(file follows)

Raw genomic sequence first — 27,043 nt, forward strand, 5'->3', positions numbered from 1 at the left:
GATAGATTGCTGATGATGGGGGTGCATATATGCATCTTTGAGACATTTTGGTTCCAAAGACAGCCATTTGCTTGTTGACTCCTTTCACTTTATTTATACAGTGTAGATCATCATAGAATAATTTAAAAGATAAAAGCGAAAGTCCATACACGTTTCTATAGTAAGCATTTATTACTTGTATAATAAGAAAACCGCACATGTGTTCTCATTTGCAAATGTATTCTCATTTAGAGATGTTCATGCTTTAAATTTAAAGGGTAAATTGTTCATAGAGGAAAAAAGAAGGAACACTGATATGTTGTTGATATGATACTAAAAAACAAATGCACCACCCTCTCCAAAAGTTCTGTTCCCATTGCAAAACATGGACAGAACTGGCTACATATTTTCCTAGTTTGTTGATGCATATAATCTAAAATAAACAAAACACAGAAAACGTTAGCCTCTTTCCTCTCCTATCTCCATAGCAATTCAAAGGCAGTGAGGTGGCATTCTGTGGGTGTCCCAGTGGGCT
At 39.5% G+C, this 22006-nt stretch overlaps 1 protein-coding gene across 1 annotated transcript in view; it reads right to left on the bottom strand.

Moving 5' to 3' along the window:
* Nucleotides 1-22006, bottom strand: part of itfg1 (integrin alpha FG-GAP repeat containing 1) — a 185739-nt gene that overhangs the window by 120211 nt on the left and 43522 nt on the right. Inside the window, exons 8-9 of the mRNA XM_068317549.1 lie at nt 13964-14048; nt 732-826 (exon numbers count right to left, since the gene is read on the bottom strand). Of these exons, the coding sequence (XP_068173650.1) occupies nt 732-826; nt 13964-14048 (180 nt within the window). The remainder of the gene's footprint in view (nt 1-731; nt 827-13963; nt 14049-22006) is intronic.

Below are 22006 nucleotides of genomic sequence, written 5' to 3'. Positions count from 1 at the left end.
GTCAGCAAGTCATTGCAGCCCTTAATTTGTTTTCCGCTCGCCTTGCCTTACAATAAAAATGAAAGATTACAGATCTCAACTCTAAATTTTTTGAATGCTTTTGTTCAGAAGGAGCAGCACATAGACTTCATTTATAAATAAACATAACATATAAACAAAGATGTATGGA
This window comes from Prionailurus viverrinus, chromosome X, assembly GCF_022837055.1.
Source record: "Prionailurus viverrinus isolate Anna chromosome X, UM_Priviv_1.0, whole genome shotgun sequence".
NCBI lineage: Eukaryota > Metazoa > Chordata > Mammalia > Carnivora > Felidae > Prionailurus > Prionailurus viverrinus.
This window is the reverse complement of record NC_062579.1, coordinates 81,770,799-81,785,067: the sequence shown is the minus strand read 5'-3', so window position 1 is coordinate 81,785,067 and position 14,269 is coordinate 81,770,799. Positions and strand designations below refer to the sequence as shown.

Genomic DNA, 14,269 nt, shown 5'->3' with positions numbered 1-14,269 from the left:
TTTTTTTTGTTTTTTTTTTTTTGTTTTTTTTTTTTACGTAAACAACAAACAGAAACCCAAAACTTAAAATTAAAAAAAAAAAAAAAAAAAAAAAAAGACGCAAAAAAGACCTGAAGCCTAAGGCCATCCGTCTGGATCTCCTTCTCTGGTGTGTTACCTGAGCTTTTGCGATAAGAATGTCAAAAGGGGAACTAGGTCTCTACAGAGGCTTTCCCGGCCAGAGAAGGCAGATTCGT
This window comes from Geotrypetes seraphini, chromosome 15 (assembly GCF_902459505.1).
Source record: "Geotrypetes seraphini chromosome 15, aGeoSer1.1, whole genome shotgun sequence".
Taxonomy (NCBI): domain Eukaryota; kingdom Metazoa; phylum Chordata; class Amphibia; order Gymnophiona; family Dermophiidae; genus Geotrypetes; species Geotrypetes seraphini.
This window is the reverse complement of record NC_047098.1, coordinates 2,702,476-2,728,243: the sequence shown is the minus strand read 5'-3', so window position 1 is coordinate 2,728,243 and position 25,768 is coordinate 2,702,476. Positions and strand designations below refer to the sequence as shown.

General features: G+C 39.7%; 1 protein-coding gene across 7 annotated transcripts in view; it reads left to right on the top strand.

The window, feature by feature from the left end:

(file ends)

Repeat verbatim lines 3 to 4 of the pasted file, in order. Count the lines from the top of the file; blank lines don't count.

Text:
At 39.5% G+C, this 22006-nt stretch overlaps 1 protein-coding gene across 1 annotated transcript in view; it reads right to left on the bottom strand.

Moving 5' to 3' along the window: